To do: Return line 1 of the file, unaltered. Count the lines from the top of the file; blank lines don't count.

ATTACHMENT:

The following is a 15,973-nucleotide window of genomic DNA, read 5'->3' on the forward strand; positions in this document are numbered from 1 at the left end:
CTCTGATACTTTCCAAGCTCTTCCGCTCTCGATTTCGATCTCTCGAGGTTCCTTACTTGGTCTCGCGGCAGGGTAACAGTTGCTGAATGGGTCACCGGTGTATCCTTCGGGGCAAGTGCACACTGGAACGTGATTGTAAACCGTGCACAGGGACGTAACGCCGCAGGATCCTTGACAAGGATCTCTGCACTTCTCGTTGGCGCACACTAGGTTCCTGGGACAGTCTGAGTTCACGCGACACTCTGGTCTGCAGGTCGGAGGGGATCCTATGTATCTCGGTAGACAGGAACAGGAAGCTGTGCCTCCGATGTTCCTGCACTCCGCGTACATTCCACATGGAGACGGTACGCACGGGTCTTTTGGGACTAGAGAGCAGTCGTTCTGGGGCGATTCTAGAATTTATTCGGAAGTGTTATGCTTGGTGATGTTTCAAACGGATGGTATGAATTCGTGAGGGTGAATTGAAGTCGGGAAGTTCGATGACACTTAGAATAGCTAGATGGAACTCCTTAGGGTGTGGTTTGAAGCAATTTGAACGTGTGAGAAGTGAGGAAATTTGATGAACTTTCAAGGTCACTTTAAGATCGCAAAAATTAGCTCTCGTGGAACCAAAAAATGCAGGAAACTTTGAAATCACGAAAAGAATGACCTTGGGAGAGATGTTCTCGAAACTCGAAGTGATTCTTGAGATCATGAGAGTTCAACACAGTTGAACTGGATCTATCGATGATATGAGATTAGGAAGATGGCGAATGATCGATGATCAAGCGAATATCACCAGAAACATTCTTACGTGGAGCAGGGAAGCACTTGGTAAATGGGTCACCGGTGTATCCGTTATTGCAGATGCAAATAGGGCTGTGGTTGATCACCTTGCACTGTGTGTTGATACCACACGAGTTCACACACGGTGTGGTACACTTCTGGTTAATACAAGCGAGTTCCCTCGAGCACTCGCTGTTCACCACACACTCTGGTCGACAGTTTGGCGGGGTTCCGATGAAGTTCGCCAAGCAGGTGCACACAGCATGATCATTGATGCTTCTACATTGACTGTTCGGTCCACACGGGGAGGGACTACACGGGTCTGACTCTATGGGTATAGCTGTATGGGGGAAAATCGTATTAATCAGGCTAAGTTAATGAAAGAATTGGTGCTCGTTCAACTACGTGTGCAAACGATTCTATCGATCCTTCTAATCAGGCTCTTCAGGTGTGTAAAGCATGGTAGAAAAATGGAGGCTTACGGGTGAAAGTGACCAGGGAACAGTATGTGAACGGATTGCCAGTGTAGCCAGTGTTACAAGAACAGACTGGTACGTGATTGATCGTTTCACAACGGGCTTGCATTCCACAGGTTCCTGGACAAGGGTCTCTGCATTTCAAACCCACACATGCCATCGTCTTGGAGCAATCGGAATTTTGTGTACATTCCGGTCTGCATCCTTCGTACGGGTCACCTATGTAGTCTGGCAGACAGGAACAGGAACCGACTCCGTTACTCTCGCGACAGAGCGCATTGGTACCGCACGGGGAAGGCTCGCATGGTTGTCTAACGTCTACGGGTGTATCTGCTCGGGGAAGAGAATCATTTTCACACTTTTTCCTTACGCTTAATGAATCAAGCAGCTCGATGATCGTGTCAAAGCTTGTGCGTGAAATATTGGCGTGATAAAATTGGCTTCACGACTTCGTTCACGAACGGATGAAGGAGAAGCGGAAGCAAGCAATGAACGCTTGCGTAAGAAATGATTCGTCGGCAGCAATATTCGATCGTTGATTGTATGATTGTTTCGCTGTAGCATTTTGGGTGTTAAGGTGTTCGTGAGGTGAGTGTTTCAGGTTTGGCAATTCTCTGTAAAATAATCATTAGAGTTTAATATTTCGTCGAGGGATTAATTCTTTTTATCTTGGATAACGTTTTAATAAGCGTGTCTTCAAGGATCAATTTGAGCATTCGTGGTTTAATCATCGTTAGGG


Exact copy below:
The following is a 15,973-nucleotide window of genomic DNA, read 5'->3' on the forward strand; positions in this document are numbered from 1 at the left end: